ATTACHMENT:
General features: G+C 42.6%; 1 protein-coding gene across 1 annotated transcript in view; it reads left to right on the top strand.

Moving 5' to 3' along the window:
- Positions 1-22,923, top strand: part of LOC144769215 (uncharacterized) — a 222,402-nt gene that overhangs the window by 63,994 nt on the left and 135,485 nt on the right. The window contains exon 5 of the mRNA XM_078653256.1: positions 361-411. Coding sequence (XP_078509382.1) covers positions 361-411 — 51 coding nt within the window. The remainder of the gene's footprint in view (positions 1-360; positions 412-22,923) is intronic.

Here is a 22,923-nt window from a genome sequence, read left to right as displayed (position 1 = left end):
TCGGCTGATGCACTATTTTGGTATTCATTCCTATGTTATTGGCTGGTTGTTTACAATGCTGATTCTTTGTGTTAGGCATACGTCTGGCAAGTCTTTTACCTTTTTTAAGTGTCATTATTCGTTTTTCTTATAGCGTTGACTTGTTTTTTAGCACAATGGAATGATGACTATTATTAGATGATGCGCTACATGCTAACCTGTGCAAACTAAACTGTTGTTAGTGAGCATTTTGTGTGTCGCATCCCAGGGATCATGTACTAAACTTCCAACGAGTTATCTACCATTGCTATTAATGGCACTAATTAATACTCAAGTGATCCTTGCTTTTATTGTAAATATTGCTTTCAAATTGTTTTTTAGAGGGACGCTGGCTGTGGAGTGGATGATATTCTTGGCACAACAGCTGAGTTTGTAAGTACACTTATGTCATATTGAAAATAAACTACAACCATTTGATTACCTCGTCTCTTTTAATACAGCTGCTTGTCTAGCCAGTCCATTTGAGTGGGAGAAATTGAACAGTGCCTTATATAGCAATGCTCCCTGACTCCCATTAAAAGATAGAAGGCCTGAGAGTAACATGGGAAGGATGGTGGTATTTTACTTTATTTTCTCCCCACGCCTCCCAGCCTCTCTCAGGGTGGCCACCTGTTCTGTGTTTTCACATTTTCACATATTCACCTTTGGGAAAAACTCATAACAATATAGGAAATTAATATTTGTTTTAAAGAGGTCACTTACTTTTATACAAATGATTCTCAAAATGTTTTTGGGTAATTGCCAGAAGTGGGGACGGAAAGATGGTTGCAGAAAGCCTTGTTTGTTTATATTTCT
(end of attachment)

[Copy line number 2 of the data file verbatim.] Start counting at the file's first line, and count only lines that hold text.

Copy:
Moving 5' to 3' along the window: